“Our people have been through so many hardships and persevered through a lot. Like always, we will adapt” says Mary Thao, of Xai C. Farm in Snohomish, Washington. Along with many Hmong farmers, Thao and her family worry about overcoming this coronavirus recession. Without weddings and the normal bustle of Pike Place Market, how will they sell their flowers? Thao and her family quickly changed their business model by building out a website and coordinating no-contact delivery and pick-up spots. “The pandemic is crappy for everyone, but the community is showing up for us,” says Thao. “Pike Place Market, our neighbors, friends and even strangers from Facebook are supporting us and organizing community purchases. My heart is filled with hope. We’re all in this together and we’ll get through it together.”
Retracing Bengali Harlem
Similar to the Hmong experience, there are other narratives in the Asian American experience that are hidden from our consciousness. In the book “Bengali Harlem,” MIT professor Vivek Bald reconstructs the lost histories of South Asians in America. Towards the end of the 19th century through the first quarter of the 20th century, hundreds of Muslim men from India, Pakistan, and what is now Bangladesh came to the United States. Some came as seamen on British steamers and jumped ship to find a better life onshore. Others packed up bags of ornate textiles and handicrafts from their native villages to sell in the American market that prized “Oriental” goods. Bald traces the South Asian American experiences of these men to particular pockets of the United States. Rather than creating their own ethnic enclaves, the South Asian men found home in communities of color like Harlem, Detroit, Baltimore and New Orleans. There, they settled down and married black and Puerto Rican Americans.
“Bengali Harlem” stemmed from conversations Bald had with Alaudin Ullah, a New York-based actor and playwright and the son of Habib Ullah, one of the Bengali men who immigrated to the United States. To further tell this story, the two teamed up to create In Search of Bengali Harlem, a documentary feature film currently in production. Together Bald and Ullah journeyed and interviewed some of the remaining members of the “Bengali Harlem” community, who are now in their 60s, 70s, and 80s. From factory work to opening the first Indian restaurants in the city, the film navigates the intersections of Bengali, Latino and African American cultures to tell the stories of where the unearthed archives left off.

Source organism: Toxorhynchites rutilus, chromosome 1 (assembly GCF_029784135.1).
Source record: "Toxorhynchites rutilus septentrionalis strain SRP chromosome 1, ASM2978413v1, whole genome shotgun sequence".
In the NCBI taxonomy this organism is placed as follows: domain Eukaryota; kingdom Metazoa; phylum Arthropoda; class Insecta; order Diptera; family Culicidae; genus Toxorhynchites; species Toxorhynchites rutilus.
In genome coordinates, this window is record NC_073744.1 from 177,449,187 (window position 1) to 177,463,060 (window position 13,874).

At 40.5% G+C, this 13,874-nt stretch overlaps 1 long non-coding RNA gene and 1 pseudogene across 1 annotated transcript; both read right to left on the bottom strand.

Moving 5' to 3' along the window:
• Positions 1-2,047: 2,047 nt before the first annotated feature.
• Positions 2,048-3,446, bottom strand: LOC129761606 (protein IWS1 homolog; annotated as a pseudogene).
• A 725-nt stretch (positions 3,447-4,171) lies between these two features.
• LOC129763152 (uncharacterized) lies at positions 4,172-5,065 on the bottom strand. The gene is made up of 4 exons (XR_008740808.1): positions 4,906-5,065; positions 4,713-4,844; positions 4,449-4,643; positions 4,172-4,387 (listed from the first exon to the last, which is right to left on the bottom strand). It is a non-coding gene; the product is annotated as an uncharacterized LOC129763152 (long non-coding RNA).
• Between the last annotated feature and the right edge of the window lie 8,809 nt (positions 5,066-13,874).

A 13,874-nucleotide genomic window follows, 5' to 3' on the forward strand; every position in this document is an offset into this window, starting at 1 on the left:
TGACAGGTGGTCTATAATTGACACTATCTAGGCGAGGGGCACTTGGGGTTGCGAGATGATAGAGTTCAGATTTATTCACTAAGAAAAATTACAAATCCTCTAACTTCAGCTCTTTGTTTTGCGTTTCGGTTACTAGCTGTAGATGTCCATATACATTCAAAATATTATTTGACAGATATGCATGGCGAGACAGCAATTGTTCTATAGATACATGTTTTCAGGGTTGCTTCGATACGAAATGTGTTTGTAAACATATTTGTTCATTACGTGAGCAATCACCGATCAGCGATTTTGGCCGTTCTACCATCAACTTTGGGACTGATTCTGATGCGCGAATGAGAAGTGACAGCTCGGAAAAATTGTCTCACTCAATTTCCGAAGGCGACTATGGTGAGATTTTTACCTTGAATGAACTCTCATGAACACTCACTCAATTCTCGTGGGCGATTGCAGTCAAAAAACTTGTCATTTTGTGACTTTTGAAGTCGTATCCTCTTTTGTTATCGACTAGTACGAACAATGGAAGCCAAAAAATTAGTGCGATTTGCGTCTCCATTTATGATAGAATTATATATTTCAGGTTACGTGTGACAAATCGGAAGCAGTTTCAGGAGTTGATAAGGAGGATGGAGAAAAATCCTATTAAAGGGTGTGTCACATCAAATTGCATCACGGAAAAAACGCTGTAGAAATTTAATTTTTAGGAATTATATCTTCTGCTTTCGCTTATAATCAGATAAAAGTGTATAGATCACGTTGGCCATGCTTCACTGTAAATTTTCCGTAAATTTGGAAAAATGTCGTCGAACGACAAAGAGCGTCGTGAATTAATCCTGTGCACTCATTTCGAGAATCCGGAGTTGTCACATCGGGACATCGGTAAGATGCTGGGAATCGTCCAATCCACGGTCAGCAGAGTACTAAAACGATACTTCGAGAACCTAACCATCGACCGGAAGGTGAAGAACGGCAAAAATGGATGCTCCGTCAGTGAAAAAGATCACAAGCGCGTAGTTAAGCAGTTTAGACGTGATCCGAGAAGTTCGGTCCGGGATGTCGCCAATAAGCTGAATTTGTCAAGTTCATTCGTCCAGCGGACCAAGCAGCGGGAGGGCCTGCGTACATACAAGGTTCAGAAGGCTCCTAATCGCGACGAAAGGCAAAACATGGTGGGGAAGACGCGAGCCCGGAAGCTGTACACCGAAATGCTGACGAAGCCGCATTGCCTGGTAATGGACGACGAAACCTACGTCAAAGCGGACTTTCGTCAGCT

Another mixed-race group is Asian Latinos. Stemmed from the backlash of the 1882 Chinese Exclusion Act, tens of thousands of Chinese immigrants were denied entry to the United States. This resulted in an influx of immigration into Latin America in countries like Mexico. According to Robert Chao Romero, a UCLA professor and author of “The Chinese in Mexico,” about 60,000 Chinese entered Mexico during the late nineteenth and early twentieth centuries, which represented Mexico’s second-largest foreign ethnic population at the time. His book discusses the development of the “Chinese transnational commercial orbit” during this time of exclusion, which created an economic and trade network between China, Latin America, Canada and the Caribbean. That paved the way for Chinese immigration to happen in other countries including Cuba, where in the second half of the nineteenth century, nearly a quarter of a million Chinese migrants worked on sugar plantations.
Across the United States today, there are nearly half a million Asian Latinos, mostly concentrated in New York, Texas and California. From this diverse population, a beloved fusion food category has emerged. Known as Chino-Latino cuisine, it’s found in Asian Latino communities across the U.S.-Mexico borderlands to New York City. Though the word “Chino” signals “Chinese,” this nuanced food category encompasses an eclectic mixture between the diverse cultures that exist under the broader umbrella identities of Asian and Latino. At La Dinastia in New York City, you can order fried rice and maduros (fried plantains). At El Dragon in Mexicali, egg rolls are served Chinese-Mexican-American style with shrimp, cilantro and cream cheese. This convergence of Asian and Latino cultures represents the development of new identities that have emerged over time, ones that cannot be contained in any box, but perhaps only a takeout one.
Christine Tran is a first-generation high school graduate from South El Monte, CA. Currently, she is a doctoral student at the University of Washington studying Educational Leadership, Policy & Organizations. Her prior experiences include teaching middle and high school as well as engaging in policy and program analysis work across the United States in Los Angeles, Milwaukee, Chicago, New York, and Washington, D.C. Christine obtained her bachelor’s degrees in Asian American Studies and English, as well as a Master of Education from the UCLA. She also holds a Master of Arts in Sociology from Columbia University in the New York City.